On a related note: I phoned B of A today because of a fraudulent charge made to my checking account via my debit card. It is being cleared up but people should realize that banks not only withdraw these funds from the merchant who got snookered, but they also charge a fee to that merchant when they do so. So, banks have little or no incentive to actively fight fraud because they make money every time a fraud is perpetrated.
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OS 10.14.5, iMac Retina 5K 27-inch, late 2014, 3.5 GHz Intel Core i5, 1 TB fusion drive, 16 GB RAM, Epson SureColor P600, Photoshop CC, Lightroom CC, MS Office 365

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#18507 - 10/17/11 05:15 PM Re: Oink Oink, You Banks, Oink Oink [Re: jchuzi]
joemikeb Online
Moderator

Registered: 08/04/09
Loc: Fort Worth, Texas
Jon having a been personally involved in an identity theft situation, I must point out that every fraudulent transaction in this case was made possible because the perpetrator convinced the merchants employee to override the PIN number so the transaction could go through. Thus the merchants agent was complicite in the fraud and it seems to me perfectly reasonable the merechant should have been charged a fee as well as the amount of the charge itself.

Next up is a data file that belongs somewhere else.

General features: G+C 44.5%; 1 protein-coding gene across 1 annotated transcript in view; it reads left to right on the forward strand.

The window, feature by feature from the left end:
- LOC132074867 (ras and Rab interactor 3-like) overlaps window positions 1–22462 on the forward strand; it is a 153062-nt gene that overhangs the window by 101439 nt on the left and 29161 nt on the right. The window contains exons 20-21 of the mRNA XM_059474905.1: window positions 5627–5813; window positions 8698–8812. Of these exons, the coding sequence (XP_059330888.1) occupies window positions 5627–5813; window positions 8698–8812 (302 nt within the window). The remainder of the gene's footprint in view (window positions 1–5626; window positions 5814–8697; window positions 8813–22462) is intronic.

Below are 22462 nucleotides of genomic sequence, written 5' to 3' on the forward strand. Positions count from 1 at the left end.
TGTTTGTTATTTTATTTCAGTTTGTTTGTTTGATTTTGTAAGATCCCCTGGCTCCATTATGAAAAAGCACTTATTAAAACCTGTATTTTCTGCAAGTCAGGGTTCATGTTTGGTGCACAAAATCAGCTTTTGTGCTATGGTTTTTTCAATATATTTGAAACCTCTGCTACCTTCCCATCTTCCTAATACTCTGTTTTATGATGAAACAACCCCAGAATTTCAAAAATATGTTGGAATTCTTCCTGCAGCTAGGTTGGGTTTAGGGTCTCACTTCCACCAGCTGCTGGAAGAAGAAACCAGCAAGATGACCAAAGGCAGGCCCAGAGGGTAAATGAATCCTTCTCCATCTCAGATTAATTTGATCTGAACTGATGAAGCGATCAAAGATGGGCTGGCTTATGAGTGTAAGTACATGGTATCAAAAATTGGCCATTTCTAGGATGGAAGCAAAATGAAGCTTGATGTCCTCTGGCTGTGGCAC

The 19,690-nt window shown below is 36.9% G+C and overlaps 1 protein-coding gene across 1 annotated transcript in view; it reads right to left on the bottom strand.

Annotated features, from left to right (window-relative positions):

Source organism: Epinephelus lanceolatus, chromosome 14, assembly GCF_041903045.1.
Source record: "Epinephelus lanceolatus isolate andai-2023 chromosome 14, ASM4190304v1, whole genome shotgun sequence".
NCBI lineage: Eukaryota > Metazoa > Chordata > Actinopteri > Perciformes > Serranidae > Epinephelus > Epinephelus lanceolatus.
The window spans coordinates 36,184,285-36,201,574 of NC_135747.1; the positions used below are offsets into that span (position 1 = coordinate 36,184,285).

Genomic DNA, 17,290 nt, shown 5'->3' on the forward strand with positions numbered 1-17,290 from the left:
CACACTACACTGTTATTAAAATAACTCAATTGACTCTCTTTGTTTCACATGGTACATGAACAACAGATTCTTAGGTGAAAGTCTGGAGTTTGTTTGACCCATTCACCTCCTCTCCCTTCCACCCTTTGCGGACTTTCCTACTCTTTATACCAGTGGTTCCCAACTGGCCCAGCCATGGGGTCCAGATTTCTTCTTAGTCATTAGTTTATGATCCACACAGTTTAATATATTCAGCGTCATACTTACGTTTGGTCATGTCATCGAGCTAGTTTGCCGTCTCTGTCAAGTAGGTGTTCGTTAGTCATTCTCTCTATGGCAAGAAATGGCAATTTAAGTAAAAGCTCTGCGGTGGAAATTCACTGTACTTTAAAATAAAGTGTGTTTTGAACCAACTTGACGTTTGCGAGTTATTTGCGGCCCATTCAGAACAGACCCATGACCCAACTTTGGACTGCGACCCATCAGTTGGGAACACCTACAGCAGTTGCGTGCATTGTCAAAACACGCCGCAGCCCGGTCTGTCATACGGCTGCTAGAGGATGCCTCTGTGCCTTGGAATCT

There is another side to this story too. Had The transactions a been made with a charge card, by law the cardholders loss would have been limited to $50, but because a it was a debit card there is no legal limit on the card holders liability. In this case, the bank was unable to fully recover the loss due to time limits so the cardholder ended up losing over $5,000. The moral of this story is the debit/ATM cards are riskier to use than cash or credit cards.
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#18517 - 10/17/11 11:09 PM Re: Oink Oink, You Banks, Oink Oink [Re: jchuzi]
tacit Offline


Registered: 08/03/09
Loc: Portland, Oregon, USA
Originally Posted By: jchuzi
On a related note: I phoned B of A today because of a fraudulent charge made to my checking account via my debit card. It is being cleared up but people should realize that banks not only withdraw these funds from the merchant who got snookered, but they also charge a fee to that merchant when they do so. So, banks have little or no incentive to actively fight fraud because they make money every time a fraud is perpetrated.